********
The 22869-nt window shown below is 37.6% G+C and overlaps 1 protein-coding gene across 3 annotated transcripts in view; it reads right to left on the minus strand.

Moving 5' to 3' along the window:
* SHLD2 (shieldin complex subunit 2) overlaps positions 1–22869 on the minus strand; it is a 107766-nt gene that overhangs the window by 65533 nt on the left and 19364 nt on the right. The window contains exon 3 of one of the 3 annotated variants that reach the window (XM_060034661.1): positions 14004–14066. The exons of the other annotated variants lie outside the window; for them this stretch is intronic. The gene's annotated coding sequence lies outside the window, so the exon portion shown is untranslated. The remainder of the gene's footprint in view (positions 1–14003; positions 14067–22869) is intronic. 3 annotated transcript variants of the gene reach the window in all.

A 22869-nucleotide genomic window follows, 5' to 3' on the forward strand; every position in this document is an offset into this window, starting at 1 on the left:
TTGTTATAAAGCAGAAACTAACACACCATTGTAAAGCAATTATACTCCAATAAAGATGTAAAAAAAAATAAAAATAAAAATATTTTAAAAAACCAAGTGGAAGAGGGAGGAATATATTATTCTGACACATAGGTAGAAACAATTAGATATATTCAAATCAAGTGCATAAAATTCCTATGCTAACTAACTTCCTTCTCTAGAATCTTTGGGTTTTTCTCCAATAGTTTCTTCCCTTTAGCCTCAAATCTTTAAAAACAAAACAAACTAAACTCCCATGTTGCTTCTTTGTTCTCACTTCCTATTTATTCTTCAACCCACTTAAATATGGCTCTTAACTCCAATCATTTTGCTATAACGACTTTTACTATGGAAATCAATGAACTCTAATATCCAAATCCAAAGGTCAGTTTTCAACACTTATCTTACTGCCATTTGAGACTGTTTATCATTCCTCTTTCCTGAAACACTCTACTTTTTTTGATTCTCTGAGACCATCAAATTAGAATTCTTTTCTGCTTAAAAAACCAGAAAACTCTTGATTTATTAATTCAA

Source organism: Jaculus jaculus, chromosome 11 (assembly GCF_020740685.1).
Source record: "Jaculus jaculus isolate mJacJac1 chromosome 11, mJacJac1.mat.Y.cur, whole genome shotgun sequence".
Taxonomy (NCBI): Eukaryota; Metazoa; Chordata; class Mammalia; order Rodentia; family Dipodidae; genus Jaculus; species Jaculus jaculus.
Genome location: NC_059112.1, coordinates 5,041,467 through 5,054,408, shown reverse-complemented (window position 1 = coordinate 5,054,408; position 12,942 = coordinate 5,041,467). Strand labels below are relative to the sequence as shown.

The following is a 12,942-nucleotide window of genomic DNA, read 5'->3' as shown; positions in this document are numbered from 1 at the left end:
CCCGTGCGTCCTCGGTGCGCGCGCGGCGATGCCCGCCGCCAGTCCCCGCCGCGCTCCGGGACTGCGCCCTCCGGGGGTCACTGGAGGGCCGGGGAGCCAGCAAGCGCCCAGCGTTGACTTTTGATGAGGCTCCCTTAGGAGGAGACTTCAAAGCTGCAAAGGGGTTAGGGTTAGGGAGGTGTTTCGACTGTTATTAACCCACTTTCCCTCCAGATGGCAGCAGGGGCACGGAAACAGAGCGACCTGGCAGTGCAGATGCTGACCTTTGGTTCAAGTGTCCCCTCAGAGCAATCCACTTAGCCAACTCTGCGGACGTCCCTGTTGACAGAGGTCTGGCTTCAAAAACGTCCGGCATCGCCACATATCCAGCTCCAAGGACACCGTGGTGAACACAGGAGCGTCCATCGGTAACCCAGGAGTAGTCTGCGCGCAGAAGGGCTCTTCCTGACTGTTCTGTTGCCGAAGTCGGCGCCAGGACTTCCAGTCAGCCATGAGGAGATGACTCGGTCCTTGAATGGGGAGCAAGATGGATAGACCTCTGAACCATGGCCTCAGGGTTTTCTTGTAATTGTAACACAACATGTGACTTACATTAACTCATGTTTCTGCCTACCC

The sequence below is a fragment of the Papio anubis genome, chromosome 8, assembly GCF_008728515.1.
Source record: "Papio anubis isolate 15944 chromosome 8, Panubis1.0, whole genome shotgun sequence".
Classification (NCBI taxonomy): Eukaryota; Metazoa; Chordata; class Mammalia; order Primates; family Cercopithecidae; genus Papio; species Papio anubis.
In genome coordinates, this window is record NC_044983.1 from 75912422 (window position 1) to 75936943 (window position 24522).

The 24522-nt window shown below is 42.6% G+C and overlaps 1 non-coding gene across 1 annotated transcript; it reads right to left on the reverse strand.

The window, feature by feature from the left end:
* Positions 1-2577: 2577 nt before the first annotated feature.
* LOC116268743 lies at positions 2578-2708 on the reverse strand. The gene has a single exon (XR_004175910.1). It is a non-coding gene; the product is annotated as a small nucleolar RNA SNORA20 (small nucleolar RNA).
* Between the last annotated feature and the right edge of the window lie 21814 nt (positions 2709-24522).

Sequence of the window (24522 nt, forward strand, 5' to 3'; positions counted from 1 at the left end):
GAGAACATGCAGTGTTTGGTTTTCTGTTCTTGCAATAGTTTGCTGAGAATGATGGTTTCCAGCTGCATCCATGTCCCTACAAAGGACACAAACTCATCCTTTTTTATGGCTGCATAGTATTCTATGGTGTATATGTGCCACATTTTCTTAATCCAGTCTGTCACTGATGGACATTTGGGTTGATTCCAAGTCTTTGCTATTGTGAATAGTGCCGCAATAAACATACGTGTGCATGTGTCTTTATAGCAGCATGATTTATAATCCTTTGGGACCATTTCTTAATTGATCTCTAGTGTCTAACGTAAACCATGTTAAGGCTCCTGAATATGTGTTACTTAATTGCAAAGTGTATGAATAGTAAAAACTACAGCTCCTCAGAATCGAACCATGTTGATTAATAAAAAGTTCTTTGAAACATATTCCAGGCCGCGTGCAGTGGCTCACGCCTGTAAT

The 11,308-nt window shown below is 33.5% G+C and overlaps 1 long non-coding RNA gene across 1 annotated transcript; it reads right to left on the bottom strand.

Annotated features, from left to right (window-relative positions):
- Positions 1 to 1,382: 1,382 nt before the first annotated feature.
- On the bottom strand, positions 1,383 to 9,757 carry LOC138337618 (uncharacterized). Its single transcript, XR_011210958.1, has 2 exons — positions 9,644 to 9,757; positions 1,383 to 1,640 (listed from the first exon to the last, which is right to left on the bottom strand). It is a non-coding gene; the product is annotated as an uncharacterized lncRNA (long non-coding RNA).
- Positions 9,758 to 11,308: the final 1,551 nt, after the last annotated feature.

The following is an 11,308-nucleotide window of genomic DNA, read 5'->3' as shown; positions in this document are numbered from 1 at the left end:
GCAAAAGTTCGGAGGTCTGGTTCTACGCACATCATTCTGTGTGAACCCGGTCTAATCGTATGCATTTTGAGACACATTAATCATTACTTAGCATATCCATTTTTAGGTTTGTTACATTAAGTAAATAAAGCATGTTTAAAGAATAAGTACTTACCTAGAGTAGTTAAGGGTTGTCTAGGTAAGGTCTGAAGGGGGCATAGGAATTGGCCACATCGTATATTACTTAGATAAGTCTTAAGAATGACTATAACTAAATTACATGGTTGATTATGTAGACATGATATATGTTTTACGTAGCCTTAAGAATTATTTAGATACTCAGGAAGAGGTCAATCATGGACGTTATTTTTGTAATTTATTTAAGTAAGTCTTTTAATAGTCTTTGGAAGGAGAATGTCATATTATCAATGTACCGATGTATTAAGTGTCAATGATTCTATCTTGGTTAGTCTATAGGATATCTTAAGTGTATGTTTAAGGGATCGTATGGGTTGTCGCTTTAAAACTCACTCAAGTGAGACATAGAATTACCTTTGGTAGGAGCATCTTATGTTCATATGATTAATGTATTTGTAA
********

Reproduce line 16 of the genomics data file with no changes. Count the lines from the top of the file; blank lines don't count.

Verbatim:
The 24522-nt window shown below is 42.6% G+C and overlaps 1 non-coding gene across 1 annotated transcript; it reads right to left on the reverse strand.